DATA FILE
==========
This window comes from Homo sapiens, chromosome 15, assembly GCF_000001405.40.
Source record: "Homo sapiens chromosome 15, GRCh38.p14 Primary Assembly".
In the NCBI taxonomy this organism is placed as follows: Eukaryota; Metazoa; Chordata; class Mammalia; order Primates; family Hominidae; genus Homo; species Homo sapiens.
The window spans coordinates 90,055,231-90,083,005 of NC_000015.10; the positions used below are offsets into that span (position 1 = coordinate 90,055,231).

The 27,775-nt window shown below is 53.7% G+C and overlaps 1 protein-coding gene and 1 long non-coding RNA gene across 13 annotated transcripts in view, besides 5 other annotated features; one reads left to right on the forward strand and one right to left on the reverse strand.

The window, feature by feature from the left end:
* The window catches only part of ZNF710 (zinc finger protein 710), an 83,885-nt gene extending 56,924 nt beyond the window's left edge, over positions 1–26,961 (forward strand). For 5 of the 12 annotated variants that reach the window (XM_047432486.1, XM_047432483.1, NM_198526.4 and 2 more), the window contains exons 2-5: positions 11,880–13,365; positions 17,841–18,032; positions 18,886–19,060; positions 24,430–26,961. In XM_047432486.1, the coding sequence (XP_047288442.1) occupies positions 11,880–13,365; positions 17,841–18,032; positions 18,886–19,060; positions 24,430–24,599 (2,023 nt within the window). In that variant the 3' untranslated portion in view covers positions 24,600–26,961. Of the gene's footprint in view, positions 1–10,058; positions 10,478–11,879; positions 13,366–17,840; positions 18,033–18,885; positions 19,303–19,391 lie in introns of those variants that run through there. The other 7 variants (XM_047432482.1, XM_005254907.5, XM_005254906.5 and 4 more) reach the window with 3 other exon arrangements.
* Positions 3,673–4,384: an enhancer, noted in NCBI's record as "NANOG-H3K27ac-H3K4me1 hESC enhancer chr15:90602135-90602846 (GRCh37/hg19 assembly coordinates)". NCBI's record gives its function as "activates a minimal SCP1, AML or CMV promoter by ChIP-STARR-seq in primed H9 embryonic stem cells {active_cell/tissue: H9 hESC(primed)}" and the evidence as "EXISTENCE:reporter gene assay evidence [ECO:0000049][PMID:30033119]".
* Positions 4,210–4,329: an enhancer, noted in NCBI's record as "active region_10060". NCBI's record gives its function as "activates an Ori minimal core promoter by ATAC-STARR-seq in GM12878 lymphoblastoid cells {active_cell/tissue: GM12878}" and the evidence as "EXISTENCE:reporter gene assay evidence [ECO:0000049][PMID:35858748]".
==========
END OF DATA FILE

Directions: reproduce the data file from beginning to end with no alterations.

This window comes from Homo sapiens, chromosome 15, assembly GCF_000001405.40.
Source record: "Homo sapiens chromosome 15, GRCh38.p14 Primary Assembly".
In the NCBI taxonomy this organism is placed as follows: Eukaryota; Metazoa; Chordata; class Mammalia; order Primates; family Hominidae; genus Homo; species Homo sapiens.
The window spans coordinates 90,055,231-90,083,005 of NC_000015.10; the positions used below are offsets into that span (position 1 = coordinate 90,055,231).

The 27,775-nt window shown below is 53.7% G+C and overlaps 1 protein-coding gene and 1 long non-coding RNA gene across 13 annotated transcripts in view, besides 5 other annotated features; one reads left to right on the forward strand and one right to left on the reverse strand.

The window, feature by feature from the left end:
* The window catches only part of ZNF710 (zinc finger protein 710), an 83,885-nt gene extending 56,924 nt beyond the window's left edge, over positions 1–26,961 (forward strand). For 5 of the 12 annotated variants that reach the window (XM_047432486.1, XM_047432483.1, NM_198526.4 and 2 more), the window contains exons 2-5: positions 11,880–13,365; positions 17,841–18,032; positions 18,886–19,060; positions 24,430–26,961. In XM_047432486.1, the coding sequence (XP_047288442.1) occupies positions 11,880–13,365; positions 17,841–18,032; positions 18,886–19,060; positions 24,430–24,599 (2,023 nt within the window). In that variant the 3' untranslated portion in view covers positions 24,600–26,961. Of the gene's footprint in view, positions 1–10,058; positions 10,478–11,879; positions 13,366–17,840; positions 18,033–18,885; positions 19,303–19,391 lie in introns of those variants that run through there. The other 7 variants (XM_047432482.1, XM_005254907.5, XM_005254906.5 and 4 more) reach the window with 3 other exon arrangements.
* Positions 3,673–4,384: an enhancer, noted in NCBI's record as "NANOG-H3K27ac-H3K4me1 hESC enhancer chr15:90602135-90602846 (GRCh37/hg19 assembly coordinates)". NCBI's record gives its function as "activates a minimal SCP1, AML or CMV promoter by ChIP-STARR-seq in primed H9 embryonic stem cells {active_cell/tissue: H9 hESC(primed)}" and the evidence as "EXISTENCE:reporter gene assay evidence [ECO:0000049][PMID:30033119]".
* Positions 4,210–4,329: an enhancer, noted in NCBI's record as "active region_10060". NCBI's record gives its function as "activates an Ori minimal core promoter by ATAC-STARR-seq in GM12878 lymphoblastoid cells {active_cell/tissue: GM12878}" and the evidence as "EXISTENCE:reporter gene assay evidence [ECO:0000049][PMID:35858748]".